“Poorly coordinated projects are the breeding grounds for wasteful litigation,” wrote MCAA’s FitzGerald. “The negative practical consequences stemming from abandonment of the established MasterFormat divisions far outweigh any perceived advantages from sudden change.” These include the many millions of dollars that it will cost to retool software built around Divisions 15 and 16, he observed.

NECA has also opposed changing the basic structure of CSI’s MasterFormat model specification system. Instead, the electrical contractors’ organization advocates combining all power, communications, and control technologies into an expanded Division 16 covering Integrated Building Systems. For more information, visit www.ibs-16.org.

The Construction Specifications Institute (CSI) has scheduled a stakeholder meeting for August 2, 2002 in Alexandria, Virginia, to gather input from industry on sweeping changes proposed for the MasterFormat systems. Both NECA and MCAA will have high-level representation at the meeting.

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CodeCalendar

Upcoming meetings of interest to the codes & standards community:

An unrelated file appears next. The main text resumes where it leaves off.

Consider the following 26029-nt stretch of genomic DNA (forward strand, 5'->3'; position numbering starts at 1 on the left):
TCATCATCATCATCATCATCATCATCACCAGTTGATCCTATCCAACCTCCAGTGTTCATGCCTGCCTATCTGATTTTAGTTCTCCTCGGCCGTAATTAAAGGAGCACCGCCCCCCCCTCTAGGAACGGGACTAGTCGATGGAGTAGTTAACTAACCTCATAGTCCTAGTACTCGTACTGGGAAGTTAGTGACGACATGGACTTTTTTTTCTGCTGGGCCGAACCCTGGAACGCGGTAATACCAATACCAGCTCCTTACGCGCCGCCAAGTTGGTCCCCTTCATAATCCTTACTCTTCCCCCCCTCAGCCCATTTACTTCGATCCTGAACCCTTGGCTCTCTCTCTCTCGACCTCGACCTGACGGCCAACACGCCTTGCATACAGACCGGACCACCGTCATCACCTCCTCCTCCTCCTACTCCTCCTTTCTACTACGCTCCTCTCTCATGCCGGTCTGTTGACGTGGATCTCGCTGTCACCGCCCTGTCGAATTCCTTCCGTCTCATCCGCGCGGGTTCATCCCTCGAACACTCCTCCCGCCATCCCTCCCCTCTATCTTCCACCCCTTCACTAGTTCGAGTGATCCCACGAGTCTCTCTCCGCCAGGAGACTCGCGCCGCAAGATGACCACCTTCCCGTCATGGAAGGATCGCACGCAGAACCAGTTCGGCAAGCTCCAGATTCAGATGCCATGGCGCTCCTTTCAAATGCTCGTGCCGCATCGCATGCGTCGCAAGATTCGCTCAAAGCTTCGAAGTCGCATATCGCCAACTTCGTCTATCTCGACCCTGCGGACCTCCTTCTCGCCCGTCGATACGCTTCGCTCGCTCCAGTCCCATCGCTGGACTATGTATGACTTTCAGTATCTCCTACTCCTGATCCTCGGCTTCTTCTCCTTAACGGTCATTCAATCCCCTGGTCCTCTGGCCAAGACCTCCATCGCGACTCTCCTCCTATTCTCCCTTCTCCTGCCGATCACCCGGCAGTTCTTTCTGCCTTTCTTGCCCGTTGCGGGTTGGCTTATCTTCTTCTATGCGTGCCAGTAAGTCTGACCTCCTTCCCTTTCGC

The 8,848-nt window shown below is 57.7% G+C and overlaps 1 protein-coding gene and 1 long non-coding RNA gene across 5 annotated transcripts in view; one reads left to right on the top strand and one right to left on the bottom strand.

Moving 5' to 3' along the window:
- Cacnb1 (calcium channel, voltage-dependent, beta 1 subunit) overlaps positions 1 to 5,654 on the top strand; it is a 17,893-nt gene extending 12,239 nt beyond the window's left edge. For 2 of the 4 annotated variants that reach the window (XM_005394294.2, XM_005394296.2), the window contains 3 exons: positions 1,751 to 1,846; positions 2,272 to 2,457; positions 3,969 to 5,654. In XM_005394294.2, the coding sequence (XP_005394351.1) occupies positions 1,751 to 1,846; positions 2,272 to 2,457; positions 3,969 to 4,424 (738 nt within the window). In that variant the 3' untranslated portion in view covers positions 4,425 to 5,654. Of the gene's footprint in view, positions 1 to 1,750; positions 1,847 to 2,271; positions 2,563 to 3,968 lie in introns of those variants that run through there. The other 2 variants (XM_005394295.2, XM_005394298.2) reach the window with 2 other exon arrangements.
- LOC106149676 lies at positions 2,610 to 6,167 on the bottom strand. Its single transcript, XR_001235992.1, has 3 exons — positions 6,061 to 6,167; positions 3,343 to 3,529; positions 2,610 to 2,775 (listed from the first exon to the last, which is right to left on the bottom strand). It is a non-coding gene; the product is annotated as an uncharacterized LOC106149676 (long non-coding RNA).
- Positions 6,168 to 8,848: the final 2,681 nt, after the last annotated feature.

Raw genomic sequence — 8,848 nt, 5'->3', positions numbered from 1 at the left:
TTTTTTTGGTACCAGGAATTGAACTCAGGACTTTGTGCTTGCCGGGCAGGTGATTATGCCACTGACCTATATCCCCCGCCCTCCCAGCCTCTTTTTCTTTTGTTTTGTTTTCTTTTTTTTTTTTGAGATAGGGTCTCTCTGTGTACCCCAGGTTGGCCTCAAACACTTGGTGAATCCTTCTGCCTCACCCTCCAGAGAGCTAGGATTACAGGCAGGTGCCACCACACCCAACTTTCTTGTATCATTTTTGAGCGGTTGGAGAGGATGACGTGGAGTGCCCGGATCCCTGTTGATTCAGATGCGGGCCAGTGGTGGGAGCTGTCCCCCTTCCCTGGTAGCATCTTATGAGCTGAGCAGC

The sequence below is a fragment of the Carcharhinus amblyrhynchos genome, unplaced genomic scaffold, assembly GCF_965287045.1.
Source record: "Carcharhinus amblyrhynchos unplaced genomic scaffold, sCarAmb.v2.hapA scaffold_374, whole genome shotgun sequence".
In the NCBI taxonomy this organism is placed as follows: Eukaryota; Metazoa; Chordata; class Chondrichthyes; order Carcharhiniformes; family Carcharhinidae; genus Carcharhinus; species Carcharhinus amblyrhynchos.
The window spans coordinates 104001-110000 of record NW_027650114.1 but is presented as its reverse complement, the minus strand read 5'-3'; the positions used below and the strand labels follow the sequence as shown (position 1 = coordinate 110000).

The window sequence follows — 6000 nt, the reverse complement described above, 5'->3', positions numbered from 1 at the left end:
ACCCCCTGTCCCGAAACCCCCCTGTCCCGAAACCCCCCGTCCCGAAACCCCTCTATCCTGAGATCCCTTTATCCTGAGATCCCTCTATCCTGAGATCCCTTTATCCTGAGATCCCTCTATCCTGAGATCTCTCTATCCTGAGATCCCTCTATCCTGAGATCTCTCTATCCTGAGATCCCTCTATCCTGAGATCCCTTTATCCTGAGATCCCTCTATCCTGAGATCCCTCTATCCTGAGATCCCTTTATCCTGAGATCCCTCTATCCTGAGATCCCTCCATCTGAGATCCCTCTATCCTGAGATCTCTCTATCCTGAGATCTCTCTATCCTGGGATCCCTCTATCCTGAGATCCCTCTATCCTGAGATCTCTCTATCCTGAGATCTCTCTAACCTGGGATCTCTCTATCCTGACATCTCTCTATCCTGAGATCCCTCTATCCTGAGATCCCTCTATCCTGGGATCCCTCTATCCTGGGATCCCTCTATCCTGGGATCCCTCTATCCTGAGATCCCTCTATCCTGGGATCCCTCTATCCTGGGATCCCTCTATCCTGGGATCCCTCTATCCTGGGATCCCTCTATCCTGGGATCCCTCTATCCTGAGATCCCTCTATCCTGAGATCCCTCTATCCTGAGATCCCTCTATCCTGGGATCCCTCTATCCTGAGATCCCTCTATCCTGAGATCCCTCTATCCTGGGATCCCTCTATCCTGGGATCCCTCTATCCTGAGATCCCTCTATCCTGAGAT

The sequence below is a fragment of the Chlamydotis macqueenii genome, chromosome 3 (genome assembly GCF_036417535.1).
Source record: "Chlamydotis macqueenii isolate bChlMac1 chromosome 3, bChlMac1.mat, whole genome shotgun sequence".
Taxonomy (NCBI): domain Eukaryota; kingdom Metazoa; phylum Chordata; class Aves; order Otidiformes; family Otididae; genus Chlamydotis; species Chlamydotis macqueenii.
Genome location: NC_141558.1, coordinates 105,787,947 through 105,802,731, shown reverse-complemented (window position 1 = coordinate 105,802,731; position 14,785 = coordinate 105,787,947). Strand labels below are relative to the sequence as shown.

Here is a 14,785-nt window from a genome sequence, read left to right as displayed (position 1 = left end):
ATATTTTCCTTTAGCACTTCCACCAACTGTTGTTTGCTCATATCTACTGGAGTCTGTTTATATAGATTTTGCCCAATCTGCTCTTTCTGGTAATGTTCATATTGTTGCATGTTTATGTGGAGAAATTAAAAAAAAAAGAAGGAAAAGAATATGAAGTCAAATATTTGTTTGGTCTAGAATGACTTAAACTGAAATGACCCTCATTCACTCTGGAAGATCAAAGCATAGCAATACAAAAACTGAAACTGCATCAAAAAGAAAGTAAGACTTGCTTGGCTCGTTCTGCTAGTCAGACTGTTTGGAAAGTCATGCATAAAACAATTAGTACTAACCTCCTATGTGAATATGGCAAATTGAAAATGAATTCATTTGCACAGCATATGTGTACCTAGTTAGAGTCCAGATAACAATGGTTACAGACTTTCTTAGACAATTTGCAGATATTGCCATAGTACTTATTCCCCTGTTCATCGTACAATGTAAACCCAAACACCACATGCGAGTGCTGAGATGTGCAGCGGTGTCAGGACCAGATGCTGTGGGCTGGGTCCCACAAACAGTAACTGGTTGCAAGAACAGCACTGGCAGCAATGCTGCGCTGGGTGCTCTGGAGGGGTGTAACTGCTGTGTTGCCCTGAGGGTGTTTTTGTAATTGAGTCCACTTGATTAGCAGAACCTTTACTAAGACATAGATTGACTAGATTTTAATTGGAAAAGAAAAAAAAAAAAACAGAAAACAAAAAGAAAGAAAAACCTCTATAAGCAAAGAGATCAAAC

July 15–19: NFPA Standards Council, Boston, MA
July 16: NFPA Technical Coorelating Committee on Signaling Systems for the Protection of Life and Property, Boston, MA
July 31–Aug 1: ANSI Board of Standards Review, New York, NY
Sep 8–12: IAEI Northwestern Section, Bellevue, WA
Sep 11–12: NFPA Technical Committee on Telecommunications, New Orleans, LA
Sep 15–18: IAEI Western Section, Kearney, NE
Sep 24–25: NFPA Technical Committee on Premises Security, Rosemont, IL
Oct 6–9: IAEI Eastern Section, Lancaster, PA
Oct 13–16: IAEI Southern Section, Nashville, TN
Oct 14–18: World Standards Week, Washington, DC (for more information visit www. ansi.org)
Oct 20–24: IAEI Southwestern Section, Honolulu, HI

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InBRIEF

New chairman for NECA C&S committee Howard D. Hughes has been named chairman of the NECA Codes and Standards Committee.

A 14-year C&S veteran, Hughes is also a NECA regional vice president and member of the board of governors. Hughes represents NECA on Code-Making Panel No. 4. He is president of Hughes Electric Company in Fort Smith, Arkansas.

Electrical code exemption? The May 2002 issue of NEMA’s Electroindustry reported that during recent adoption hearings for the Indiana Residential Code, a proposal was submitted to exempt one- and two-family Amish dwellings from the requirement that all new residences be wired for electricity. Although the Amish shun most modern conveniences including electricity, all new homes are required to have wiring, whether or not electricity will be used in the residence.